Now imagine, on the other hand, that the Trump administration turns out to be as bad as you had feared. Then the Republican agenda will be shown to be ineffective at solving the nation's problems and the Democrats will take back the Senate in 2018 and the White House in 2020. The country may look back on the Trump years much as we look back on W.'s administration. The Republican Party will be discredited -- again. And the center/left agenda of the Democrats will be put back in place. (And that's without assuming a recession in the next four years.)
It's important to remember this: we really don't know what a Trump administration will look like. No one knows what this guy thinks about anything. Maybe he'll turn out to be a huge pragmatist like FDR.
In the long run, Trump could actually be the best thing that ever happened to Democrats. What if he doesn't get along with Paul Ryan? What if he turns his back on the GOP leadership? What if, to get infrastructure spending, Trump triangulates with Chuck Schumer and the Democrats. Remember, I'm a pragmatist; if only Republicans can do infrastructure and put people back to work then so be it. (Why, by the way, do Republicans seem to be Austrians when in opposition but Keynesians when in control?) What if Trump returns to his roots and insists on some form of universal health care coverage? What if he decides, again, that abortion really is an issue for a woman and her doctor? What if he turns out to be a lot more centrist than we thought? It's not inconceivable.
Okay, but what if Trump turns out to be as bad as we feared? Well, first of all, he's not going to build that wall and he's not going to deport 11 million people. And there won't be a ban on Muslims. It's just not going to happen. And he probably won't repeal the ACA either; people need health insurance. He may or may not tear up the Iran deal and all the trade deals. He may or may not do all or some of the crazy things he talked about in the last year. If so, the American people will decide if he's an extremist or not.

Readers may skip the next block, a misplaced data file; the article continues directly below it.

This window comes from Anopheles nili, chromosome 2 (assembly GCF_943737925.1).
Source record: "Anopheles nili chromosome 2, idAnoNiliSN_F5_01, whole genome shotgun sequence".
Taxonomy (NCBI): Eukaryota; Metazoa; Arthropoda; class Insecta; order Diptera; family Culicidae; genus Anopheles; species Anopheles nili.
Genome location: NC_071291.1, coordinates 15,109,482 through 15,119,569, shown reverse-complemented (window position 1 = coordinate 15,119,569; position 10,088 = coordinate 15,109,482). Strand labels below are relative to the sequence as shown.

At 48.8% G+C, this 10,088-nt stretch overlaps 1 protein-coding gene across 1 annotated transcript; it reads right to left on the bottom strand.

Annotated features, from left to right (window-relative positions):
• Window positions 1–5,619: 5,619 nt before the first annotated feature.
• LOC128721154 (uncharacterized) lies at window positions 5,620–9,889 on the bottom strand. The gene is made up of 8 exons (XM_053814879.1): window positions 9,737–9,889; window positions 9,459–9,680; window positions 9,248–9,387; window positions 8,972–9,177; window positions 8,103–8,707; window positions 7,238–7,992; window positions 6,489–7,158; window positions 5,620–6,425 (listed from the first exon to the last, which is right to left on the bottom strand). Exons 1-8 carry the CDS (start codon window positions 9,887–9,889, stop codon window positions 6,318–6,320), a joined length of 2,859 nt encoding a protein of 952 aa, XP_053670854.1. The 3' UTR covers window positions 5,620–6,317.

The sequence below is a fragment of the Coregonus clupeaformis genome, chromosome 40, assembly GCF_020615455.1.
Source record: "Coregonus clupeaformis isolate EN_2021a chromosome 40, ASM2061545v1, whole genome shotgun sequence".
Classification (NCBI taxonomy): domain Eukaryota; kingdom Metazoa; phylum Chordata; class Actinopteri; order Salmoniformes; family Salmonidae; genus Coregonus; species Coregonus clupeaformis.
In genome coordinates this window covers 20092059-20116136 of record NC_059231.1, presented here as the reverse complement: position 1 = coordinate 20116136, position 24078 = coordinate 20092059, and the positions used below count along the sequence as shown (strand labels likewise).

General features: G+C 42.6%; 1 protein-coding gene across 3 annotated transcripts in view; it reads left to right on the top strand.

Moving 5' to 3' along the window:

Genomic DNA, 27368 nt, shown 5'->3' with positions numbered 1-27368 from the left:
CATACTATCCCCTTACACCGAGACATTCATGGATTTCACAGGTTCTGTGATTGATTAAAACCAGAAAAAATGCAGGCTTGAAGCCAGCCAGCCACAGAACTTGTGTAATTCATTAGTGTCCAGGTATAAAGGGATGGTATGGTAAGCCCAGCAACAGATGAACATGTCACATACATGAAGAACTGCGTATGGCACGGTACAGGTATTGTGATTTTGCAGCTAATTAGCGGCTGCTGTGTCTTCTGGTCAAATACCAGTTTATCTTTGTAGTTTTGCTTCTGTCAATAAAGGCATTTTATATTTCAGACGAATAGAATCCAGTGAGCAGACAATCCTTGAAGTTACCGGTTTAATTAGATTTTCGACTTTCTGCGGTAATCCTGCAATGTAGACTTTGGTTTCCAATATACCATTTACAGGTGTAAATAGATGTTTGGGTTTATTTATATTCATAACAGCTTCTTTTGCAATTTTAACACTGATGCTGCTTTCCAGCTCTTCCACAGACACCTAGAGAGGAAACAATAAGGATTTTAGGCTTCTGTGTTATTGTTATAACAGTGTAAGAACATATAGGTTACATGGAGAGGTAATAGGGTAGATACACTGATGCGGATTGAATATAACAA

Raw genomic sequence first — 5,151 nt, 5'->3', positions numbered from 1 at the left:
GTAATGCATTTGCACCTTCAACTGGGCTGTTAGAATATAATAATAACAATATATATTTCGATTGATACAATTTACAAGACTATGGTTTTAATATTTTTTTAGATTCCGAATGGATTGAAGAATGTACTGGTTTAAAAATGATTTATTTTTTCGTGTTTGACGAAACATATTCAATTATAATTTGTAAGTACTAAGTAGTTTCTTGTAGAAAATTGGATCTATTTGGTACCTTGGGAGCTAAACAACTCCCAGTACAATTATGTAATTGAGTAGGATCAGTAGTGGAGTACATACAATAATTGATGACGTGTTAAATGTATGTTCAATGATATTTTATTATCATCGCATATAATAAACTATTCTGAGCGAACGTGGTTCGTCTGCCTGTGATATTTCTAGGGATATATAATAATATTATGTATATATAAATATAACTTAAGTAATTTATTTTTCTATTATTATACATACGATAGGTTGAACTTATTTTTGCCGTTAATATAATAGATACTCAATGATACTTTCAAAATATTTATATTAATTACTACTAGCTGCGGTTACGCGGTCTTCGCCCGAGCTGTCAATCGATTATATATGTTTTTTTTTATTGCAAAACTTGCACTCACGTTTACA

One thing I feel pretty confident of is that Trump will not bring back all those good, high-paying manufacturing jobs from the 1950s and '60s. Those are lost to technology or Mexico and China and they aren't ever coming back. You just can't put the toothpaste back in the tube. And, sadly, many of the people who put their faith in Trump that he would "Make America Great Again" are going to be profoundly disappointed. If anything, they may suffer the most under a Trump administration.
If Trump can manage, however, to get infrastructure spending past a Republican Congress then maybe he will bring prosperity back to middle America. But is the austerity-minded GOP Congress going to go for that? Well, maybe. Deficit spending is only bad when a black Democrat is in the White House.
So, really, it's a win-win: if Trump succeeds, great; if not, that's ultimately good too.
I don't know about you, but I'm tired of playing defense. I'm worn out from always defending President Obama to the knuckle-draggers and mouth-breathers in our midst (and my own family). It'll be refreshing to be on the outside looking in and either watching a great success -- or a great failure. My advice is to stock up on popcorn. This will be fun to watch.